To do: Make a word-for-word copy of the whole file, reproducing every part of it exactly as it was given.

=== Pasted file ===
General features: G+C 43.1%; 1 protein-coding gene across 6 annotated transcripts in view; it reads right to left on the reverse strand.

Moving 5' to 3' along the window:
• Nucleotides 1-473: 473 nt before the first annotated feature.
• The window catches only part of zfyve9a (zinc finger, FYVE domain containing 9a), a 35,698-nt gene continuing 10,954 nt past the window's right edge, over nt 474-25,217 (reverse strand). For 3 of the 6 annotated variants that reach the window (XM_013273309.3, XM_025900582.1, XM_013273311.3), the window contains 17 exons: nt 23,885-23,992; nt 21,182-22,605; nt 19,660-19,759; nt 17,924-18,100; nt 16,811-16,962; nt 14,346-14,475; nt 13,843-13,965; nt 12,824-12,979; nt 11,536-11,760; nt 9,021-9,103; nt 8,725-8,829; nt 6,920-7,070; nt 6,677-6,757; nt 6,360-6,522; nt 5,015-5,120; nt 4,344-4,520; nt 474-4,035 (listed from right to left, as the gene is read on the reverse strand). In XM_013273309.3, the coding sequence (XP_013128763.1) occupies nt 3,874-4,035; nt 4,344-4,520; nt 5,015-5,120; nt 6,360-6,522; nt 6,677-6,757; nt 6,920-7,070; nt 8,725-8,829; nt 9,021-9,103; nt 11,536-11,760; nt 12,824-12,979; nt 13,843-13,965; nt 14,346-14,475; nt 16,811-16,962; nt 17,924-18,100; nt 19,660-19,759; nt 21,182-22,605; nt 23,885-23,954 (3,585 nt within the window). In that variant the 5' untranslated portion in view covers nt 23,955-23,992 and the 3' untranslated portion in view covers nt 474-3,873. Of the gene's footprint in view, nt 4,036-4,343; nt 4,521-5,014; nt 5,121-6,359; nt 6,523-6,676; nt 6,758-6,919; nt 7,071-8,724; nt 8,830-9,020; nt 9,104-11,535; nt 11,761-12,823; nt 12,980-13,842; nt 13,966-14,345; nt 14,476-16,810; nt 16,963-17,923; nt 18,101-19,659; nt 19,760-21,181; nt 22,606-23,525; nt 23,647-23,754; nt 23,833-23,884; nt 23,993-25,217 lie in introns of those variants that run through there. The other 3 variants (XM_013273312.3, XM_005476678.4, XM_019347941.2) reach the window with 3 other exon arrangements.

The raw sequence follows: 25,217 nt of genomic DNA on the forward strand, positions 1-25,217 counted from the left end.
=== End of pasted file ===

General features: G+C 43.1%; 1 protein-coding gene across 6 annotated transcripts in view; it reads right to left on the reverse strand.

Moving 5' to 3' along the window:
• Nucleotides 1-473: 473 nt before the first annotated feature.
• The window catches only part of zfyve9a (zinc finger, FYVE domain containing 9a), a 35,698-nt gene continuing 10,954 nt past the window's right edge, over nt 474-25,217 (reverse strand). For 3 of the 6 annotated variants that reach the window (XM_013273309.3, XM_025900582.1, XM_013273311.3), the window contains 17 exons: nt 23,885-23,992; nt 21,182-22,605; nt 19,660-19,759; nt 17,924-18,100; nt 16,811-16,962; nt 14,346-14,475; nt 13,843-13,965; nt 12,824-12,979; nt 11,536-11,760; nt 9,021-9,103; nt 8,725-8,829; nt 6,920-7,070; nt 6,677-6,757; nt 6,360-6,522; nt 5,015-5,120; nt 4,344-4,520; nt 474-4,035 (listed from right to left, as the gene is read on the reverse strand). In XM_013273309.3, the coding sequence (XP_013128763.1) occupies nt 3,874-4,035; nt 4,344-4,520; nt 5,015-5,120; nt 6,360-6,522; nt 6,677-6,757; nt 6,920-7,070; nt 8,725-8,829; nt 9,021-9,103; nt 11,536-11,760; nt 12,824-12,979; nt 13,843-13,965; nt 14,346-14,475; nt 16,811-16,962; nt 17,924-18,100; nt 19,660-19,759; nt 21,182-22,605; nt 23,885-23,954 (3,585 nt within the window). In that variant the 5' untranslated portion in view covers nt 23,955-23,992 and the 3' untranslated portion in view covers nt 474-3,873. Of the gene's footprint in view, nt 4,036-4,343; nt 4,521-5,014; nt 5,121-6,359; nt 6,523-6,676; nt 6,758-6,919; nt 7,071-8,724; nt 8,830-9,020; nt 9,104-11,535; nt 11,761-12,823; nt 12,980-13,842; nt 13,966-14,345; nt 14,476-16,810; nt 16,963-17,923; nt 18,101-19,659; nt 19,760-21,181; nt 22,606-23,525; nt 23,647-23,754; nt 23,833-23,884; nt 23,993-25,217 lie in introns of those variants that run through there. The other 3 variants (XM_013273312.3, XM_005476678.4, XM_019347941.2) reach the window with 3 other exon arrangements.

The raw sequence follows: 25,217 nt of genomic DNA on the forward strand, positions 1-25,217 counted from the left end.